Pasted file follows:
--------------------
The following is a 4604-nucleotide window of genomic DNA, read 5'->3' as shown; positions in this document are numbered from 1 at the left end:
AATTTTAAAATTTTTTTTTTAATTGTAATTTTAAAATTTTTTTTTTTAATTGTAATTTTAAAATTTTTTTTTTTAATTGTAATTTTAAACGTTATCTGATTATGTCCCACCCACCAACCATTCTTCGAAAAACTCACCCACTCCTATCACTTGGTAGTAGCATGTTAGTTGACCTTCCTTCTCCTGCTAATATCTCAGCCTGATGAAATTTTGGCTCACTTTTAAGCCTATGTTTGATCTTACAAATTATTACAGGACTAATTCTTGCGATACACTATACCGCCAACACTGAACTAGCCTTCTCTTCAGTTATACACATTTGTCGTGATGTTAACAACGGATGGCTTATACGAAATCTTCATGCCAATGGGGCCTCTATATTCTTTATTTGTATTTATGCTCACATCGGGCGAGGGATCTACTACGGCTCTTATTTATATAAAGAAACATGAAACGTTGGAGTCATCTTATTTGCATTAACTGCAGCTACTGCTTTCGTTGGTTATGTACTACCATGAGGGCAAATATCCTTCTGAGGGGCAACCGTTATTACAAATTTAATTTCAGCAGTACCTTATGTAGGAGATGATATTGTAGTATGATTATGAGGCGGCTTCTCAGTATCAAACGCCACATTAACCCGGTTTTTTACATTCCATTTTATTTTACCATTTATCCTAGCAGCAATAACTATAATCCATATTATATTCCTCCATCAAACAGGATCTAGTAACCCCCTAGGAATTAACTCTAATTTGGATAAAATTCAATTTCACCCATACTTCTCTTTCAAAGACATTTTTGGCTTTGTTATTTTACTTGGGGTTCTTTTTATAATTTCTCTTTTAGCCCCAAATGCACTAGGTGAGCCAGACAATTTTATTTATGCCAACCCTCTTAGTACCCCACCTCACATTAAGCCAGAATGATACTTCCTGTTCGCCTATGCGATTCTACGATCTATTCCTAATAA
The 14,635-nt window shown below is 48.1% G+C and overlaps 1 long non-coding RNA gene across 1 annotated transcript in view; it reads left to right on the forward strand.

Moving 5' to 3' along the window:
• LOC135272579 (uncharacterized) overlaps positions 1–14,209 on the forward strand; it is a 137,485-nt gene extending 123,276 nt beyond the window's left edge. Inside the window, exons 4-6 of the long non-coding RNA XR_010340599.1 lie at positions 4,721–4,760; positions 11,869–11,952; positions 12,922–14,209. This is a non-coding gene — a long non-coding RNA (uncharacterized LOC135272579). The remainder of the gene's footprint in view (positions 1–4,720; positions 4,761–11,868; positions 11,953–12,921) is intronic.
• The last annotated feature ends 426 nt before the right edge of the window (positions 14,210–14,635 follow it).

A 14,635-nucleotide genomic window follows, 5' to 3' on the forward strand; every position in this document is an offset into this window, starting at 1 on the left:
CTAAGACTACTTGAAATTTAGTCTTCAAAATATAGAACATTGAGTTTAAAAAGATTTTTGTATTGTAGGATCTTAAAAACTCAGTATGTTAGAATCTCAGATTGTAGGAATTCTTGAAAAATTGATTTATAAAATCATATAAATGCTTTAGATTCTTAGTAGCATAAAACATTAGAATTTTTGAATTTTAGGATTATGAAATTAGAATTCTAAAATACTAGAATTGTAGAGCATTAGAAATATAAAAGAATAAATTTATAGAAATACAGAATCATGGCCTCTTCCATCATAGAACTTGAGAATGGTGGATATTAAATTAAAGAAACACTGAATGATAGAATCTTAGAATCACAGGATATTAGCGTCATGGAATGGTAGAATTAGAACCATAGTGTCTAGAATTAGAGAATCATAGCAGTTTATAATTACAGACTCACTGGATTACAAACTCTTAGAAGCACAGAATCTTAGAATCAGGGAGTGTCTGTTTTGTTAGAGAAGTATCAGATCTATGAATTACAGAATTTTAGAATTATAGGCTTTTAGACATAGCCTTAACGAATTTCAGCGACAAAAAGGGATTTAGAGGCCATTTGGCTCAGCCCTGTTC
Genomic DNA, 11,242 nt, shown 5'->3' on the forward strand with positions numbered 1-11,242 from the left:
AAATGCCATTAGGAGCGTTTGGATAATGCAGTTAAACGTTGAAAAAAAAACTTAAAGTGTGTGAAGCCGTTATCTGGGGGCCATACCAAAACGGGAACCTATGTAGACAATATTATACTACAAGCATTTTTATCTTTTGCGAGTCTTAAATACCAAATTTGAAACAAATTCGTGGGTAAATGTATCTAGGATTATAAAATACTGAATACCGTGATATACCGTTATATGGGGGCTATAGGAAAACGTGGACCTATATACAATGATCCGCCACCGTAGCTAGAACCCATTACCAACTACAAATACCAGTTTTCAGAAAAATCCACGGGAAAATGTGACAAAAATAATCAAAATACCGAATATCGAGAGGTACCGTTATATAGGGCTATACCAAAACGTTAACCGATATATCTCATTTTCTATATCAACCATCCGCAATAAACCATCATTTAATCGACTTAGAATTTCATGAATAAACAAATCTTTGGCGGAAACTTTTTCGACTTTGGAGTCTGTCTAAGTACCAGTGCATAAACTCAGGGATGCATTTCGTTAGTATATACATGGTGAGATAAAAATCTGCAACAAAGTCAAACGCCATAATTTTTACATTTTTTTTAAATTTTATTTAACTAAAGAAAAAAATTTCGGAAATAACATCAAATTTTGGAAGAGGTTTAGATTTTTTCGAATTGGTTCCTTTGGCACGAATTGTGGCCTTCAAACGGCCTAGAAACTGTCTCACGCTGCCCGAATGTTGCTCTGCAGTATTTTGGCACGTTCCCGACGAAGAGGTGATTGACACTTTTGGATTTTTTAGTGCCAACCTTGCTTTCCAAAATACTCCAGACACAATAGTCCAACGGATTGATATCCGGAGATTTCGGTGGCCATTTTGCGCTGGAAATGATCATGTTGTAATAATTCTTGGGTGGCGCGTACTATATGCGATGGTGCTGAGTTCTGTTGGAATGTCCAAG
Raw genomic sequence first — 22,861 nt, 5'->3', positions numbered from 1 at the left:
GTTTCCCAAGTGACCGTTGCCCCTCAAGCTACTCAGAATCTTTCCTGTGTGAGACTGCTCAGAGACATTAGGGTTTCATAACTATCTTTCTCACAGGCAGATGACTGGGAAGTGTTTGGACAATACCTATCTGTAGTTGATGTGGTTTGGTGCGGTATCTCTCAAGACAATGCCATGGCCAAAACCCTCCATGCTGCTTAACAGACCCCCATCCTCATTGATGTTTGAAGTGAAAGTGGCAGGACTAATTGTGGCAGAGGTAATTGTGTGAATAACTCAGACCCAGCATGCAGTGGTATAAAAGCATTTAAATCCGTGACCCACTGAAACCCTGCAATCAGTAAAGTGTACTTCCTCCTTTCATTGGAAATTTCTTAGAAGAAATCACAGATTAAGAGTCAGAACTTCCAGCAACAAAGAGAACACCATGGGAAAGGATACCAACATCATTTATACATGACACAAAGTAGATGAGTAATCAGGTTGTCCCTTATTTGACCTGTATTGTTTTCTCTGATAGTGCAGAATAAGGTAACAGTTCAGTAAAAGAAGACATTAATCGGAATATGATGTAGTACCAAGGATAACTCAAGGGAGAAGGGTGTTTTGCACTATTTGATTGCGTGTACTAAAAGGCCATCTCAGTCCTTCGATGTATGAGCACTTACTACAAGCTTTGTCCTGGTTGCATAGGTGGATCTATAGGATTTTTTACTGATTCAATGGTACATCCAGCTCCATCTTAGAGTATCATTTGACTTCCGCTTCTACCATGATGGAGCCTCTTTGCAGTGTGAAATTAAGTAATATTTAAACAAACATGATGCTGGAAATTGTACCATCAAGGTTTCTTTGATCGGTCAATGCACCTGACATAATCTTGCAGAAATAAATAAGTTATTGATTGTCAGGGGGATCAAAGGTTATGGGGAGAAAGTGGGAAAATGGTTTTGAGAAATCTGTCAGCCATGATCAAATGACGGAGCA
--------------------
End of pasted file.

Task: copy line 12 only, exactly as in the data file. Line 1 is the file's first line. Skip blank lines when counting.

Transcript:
GTTTCCCAAGTGACCGTTGCCCCTCAAGCTACTCAGAATCTTTCCTGTGTGAGACTGCTCAGAGACATTAGGGTTTCATAACTATCTTTCTCACAGGCAGATGACTGGGAAGTGTTTGGACAATACCTATCTGTAGTTGATGTGGTTTGGTGCGGTATCTCTCAAGACAATGCCATGGCCAAAACCCTCCATGCTGCTTAACAGACCCCCATCCTCATTGATGTTTGAAGTGAAAGTGGCAGGACTAATTGTGGCAGAGGTAATTGTGTGAATAACTCAGACCCAGCATGCAGTGGTATAAAAGCATTTAAATCCGTGACCCACTGAAACCCTGCAATCAGTAAAGTGTACTTCCTCCTTTCATTGGAAATTTCTTAGAAGAAATCACAGATTAAGAGTCAGAACTTCCAGCAACAAAGAGAACACCATGGGAAAGGATACCAACATCATTTATACATGACACAAAGTAGATGAGTAATCAGGTTGTCCCTTATTTGACCTGTATTGTTTTCTCTGATAGTGCAGAATAAGGTAACAGTTCAGTAAAAGAAGACATTAATCGGAATATGATGTAGTACCAAGGATAACTCAAGGGAGAAGGGTGTTTTGCACTATTTGATTGCGTGTACTAAAAGGCCATCTCAGTCCTTCGATGTATGAGCACTTACTACAAGCTTTGTCCTGGTTGCATAGGTGGATCTATAGGATTTTTTACTGATTCAATGGTACATCCAGCTCCATCTTAGAGTATCATTTGACTTCCGCTTCTACCATGATGGAGCCTCTTTGCAGTGTGAAATTAAGTAATATTTAAACAAACATGATGCTGGAAATTGTACCATCAAGGTTTCTTTGATCGGTCAATGCACCTGACATAATCTTGCAGAAATAAATAAGTTATTGATTGTCAGGGGGATCAAAGGTTATGGGGAGAAAGTGGGAAAATGGTTTTGAGAAATCTGTCAGCCATGATCAAATGACGGAGCA